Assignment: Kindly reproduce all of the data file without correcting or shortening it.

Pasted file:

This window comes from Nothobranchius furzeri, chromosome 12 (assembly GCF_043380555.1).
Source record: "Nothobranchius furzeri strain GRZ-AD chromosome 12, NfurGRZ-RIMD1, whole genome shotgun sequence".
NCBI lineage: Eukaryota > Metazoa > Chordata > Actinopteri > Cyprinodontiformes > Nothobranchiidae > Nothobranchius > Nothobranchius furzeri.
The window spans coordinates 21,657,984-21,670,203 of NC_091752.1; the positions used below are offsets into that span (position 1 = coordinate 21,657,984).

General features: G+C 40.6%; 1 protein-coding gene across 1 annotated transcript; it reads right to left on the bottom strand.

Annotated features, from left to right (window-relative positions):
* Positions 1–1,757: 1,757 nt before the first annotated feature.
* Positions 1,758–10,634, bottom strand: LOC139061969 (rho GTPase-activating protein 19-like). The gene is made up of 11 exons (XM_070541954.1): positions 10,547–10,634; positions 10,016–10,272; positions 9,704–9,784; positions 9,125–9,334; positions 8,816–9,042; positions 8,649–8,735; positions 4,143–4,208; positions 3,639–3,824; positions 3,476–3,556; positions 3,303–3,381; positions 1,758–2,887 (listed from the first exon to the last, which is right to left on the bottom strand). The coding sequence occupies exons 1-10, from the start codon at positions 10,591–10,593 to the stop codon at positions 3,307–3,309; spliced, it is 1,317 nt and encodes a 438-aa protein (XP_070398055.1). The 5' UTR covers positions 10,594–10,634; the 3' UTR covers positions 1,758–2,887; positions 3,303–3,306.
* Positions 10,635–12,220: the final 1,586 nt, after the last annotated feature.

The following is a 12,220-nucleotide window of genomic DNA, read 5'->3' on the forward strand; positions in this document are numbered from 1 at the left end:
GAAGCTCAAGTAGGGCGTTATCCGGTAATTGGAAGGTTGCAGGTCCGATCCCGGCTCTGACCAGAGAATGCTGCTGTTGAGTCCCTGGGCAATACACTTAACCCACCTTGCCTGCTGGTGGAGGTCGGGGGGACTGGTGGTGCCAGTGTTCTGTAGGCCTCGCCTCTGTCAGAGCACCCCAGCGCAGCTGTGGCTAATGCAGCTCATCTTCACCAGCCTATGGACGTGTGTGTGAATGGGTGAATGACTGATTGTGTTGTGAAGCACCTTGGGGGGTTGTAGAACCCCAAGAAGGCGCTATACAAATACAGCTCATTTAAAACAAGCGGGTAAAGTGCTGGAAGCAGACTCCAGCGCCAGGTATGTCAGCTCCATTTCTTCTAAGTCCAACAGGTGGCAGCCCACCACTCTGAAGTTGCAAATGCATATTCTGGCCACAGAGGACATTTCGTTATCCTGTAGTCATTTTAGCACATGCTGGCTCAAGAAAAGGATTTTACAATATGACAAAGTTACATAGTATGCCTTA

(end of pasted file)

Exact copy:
This window comes from Nothobranchius furzeri, chromosome 12 (assembly GCF_043380555.1).
Source record: "Nothobranchius furzeri strain GRZ-AD chromosome 12, NfurGRZ-RIMD1, whole genome shotgun sequence".
NCBI lineage: Eukaryota > Metazoa > Chordata > Actinopteri > Cyprinodontiformes > Nothobranchiidae > Nothobranchius > Nothobranchius furzeri.
The window spans coordinates 21,657,984-21,670,203 of NC_091752.1; the positions used below are offsets into that span (position 1 = coordinate 21,657,984).

General features: G+C 40.6%; 1 protein-coding gene across 1 annotated transcript; it reads right to left on the bottom strand.

Annotated features, from left to right (window-relative positions):
* Positions 1–1,757: 1,757 nt before the first annotated feature.
* Positions 1,758–10,634, bottom strand: LOC139061969 (rho GTPase-activating protein 19-like). The gene is made up of 11 exons (XM_070541954.1): positions 10,547–10,634; positions 10,016–10,272; positions 9,704–9,784; positions 9,125–9,334; positions 8,816–9,042; positions 8,649–8,735; positions 4,143–4,208; positions 3,639–3,824; positions 3,476–3,556; positions 3,303–3,381; positions 1,758–2,887 (listed from the first exon to the last, which is right to left on the bottom strand). The coding sequence occupies exons 1-10, from the start codon at positions 10,591–10,593 to the stop codon at positions 3,307–3,309; spliced, it is 1,317 nt and encodes a 438-aa protein (XP_070398055.1). The 5' UTR covers positions 10,594–10,634; the 3' UTR covers positions 1,758–2,887; positions 3,303–3,306.
* Positions 10,635–12,220: the final 1,586 nt, after the last annotated feature.

The following is a 12,220-nucleotide window of genomic DNA, read 5'->3' on the forward strand; positions in this document are numbered from 1 at the left end:
GAAGCTCAAGTAGGGCGTTATCCGGTAATTGGAAGGTTGCAGGTCCGATCCCGGCTCTGACCAGAGAATGCTGCTGTTGAGTCCCTGGGCAATACACTTAACCCACCTTGCCTGCTGGTGGAGGTCGGGGGGACTGGTGGTGCCAGTGTTCTGTAGGCCTCGCCTCTGTCAGAGCACCCCAGCGCAGCTGTGGCTAATGCAGCTCATCTTCACCAGCCTATGGACGTGTGTGTGAATGGGTGAATGACTGATTGTGTTGTGAAGCACCTTGGGGGGTTGTAGAACCCCAAGAAGGCGCTATACAAATACAGCTCATTTAAAACAAGCGGGTAAAGTGCTGGAAGCAGACTCCAGCGCCAGGTATGTCAGCTCCATTTCTTCTAAGTCCAACAGGTGGCAGCCCACCACTCTGAAGTTGCAAATGCATATTCTGGCCACAGAGGACATTTCGTTATCCTGTAGTCATTTTAGCACATGCTGGCTCAAGAAAAGGATTTTACAATATGACAAAGTTACATAGTATGCCTTA